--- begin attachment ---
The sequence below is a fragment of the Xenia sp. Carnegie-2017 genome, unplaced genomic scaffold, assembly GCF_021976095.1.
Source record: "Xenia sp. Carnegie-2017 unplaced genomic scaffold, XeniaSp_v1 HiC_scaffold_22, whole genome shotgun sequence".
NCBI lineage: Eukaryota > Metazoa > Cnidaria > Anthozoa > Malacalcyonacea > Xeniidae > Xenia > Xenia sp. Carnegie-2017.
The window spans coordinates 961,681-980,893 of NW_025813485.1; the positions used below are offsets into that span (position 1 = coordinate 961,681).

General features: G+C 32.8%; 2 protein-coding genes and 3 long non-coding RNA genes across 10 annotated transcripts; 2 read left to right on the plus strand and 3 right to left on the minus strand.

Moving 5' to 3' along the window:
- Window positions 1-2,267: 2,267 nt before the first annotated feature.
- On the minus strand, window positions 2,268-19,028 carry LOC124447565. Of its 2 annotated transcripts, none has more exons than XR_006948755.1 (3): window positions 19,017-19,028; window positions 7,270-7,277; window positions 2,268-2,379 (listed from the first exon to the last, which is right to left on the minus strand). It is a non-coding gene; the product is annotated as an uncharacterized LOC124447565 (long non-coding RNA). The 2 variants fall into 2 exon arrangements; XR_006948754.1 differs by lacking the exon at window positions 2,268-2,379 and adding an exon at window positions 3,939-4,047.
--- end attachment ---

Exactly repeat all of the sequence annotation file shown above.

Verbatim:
The sequence below is a fragment of the Xenia sp. Carnegie-2017 genome, unplaced genomic scaffold, assembly GCF_021976095.1.
Source record: "Xenia sp. Carnegie-2017 unplaced genomic scaffold, XeniaSp_v1 HiC_scaffold_22, whole genome shotgun sequence".
NCBI lineage: Eukaryota > Metazoa > Cnidaria > Anthozoa > Malacalcyonacea > Xeniidae > Xenia > Xenia sp. Carnegie-2017.
The window spans coordinates 961,681-980,893 of NW_025813485.1; the positions used below are offsets into that span (position 1 = coordinate 961,681).

General features: G+C 32.8%; 2 protein-coding genes and 3 long non-coding RNA genes across 10 annotated transcripts; 2 read left to right on the plus strand and 3 right to left on the minus strand.

Moving 5' to 3' along the window:
- Window positions 1-2,267: 2,267 nt before the first annotated feature.
- On the minus strand, window positions 2,268-19,028 carry LOC124447565. Of its 2 annotated transcripts, none has more exons than XR_006948755.1 (3): window positions 19,017-19,028; window positions 7,270-7,277; window positions 2,268-2,379 (listed from the first exon to the last, which is right to left on the minus strand). It is a non-coding gene; the product is annotated as an uncharacterized LOC124447565 (long non-coding RNA). The 2 variants fall into 2 exon arrangements; XR_006948754.1 differs by lacking the exon at window positions 2,268-2,379 and adding an exon at window positions 3,939-4,047.